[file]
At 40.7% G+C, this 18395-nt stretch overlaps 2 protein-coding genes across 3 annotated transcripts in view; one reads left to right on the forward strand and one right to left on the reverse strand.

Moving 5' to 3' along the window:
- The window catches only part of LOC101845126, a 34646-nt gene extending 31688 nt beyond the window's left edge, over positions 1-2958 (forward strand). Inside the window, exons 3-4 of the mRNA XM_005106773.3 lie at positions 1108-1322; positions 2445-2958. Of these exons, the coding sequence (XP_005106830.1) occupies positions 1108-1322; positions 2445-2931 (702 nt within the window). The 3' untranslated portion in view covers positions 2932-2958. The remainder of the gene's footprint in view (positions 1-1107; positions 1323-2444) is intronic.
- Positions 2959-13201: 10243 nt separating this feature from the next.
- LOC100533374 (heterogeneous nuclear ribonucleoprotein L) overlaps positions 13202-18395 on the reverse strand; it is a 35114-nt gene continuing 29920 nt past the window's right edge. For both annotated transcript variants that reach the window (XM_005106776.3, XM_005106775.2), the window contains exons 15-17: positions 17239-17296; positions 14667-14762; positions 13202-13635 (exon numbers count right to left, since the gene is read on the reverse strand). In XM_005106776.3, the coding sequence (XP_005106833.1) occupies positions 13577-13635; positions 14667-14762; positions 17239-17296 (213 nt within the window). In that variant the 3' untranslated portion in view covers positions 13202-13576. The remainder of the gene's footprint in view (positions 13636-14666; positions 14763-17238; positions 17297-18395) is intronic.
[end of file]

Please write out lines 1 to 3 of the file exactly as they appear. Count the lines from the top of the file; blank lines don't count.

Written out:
At 40.7% G+C, this 18395-nt stretch overlaps 2 protein-coding genes across 3 annotated transcripts in view; one reads left to right on the forward strand and one right to left on the reverse strand.

Moving 5' to 3' along the window:
- The window catches only part of LOC101845126, a 34646-nt gene extending 31688 nt beyond the window's left edge, over positions 1-2958 (forward strand). Inside the window, exons 3-4 of the mRNA XM_005106773.3 lie at positions 1108-1322; positions 2445-2958. Of these exons, the coding sequence (XP_005106830.1) occupies positions 1108-1322; positions 2445-2931 (702 nt within the window). The 3' untranslated portion in view covers positions 2932-2958. The remainder of the gene's footprint in view (positions 1-1107; positions 1323-2444) is intronic.